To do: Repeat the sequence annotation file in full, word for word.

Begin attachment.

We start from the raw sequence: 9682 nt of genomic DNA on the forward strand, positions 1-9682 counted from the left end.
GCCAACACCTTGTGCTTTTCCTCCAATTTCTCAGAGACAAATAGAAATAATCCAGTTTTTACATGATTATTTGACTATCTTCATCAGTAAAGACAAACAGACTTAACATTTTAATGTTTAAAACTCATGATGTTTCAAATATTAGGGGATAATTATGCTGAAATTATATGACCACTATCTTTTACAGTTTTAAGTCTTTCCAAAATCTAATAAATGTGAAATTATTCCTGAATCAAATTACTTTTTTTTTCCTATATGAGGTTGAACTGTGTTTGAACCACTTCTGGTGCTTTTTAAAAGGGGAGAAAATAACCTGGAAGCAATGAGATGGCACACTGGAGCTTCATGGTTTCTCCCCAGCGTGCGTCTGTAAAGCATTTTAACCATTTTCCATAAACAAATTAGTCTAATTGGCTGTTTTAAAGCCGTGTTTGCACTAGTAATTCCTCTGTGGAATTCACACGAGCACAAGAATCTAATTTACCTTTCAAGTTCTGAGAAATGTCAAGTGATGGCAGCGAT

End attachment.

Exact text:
We start from the raw sequence: 9682 nt of genomic DNA on the forward strand, positions 1-9682 counted from the left end.
GCCAACACCTTGTGCTTTTCCTCCAATTTCTCAGAGACAAATAGAAATAATCCAGTTTTTACATGATTATTTGACTATCTTCATCAGTAAAGACAAACAGACTTAACATTTTAATGTTTAAAACTCATGATGTTTCAAATATTAGGGGATAATTATGCTGAAATTATATGACCACTATCTTTTACAGTTTTAAGTCTTTCCAAAATCTAATAAATGTGAAATTATTCCTGAATCAAATTACTTTTTTTTTCCTATATGAGGTTGAACTGTGTTTGAACCACTTCTGGTGCTTTTTAAAAGGGGAGAAAATAACCTGGAAGCAATGAGATGGCACACTGGAGCTTCATGGTTTCTCCCCAGCGTGCGTCTGTAAAGCATTTTAACCATTTTCCATAAACAAATTAGTCTAATTGGCTGTTTTAAAGCCGTGTTTGCACTAGTAATTCCTCTGTGGAATTCACACGAGCACAAGAATCTAATTTACCTTTCAAGTTCTGAGAAATGTCAAGTGATGGCAGCGAT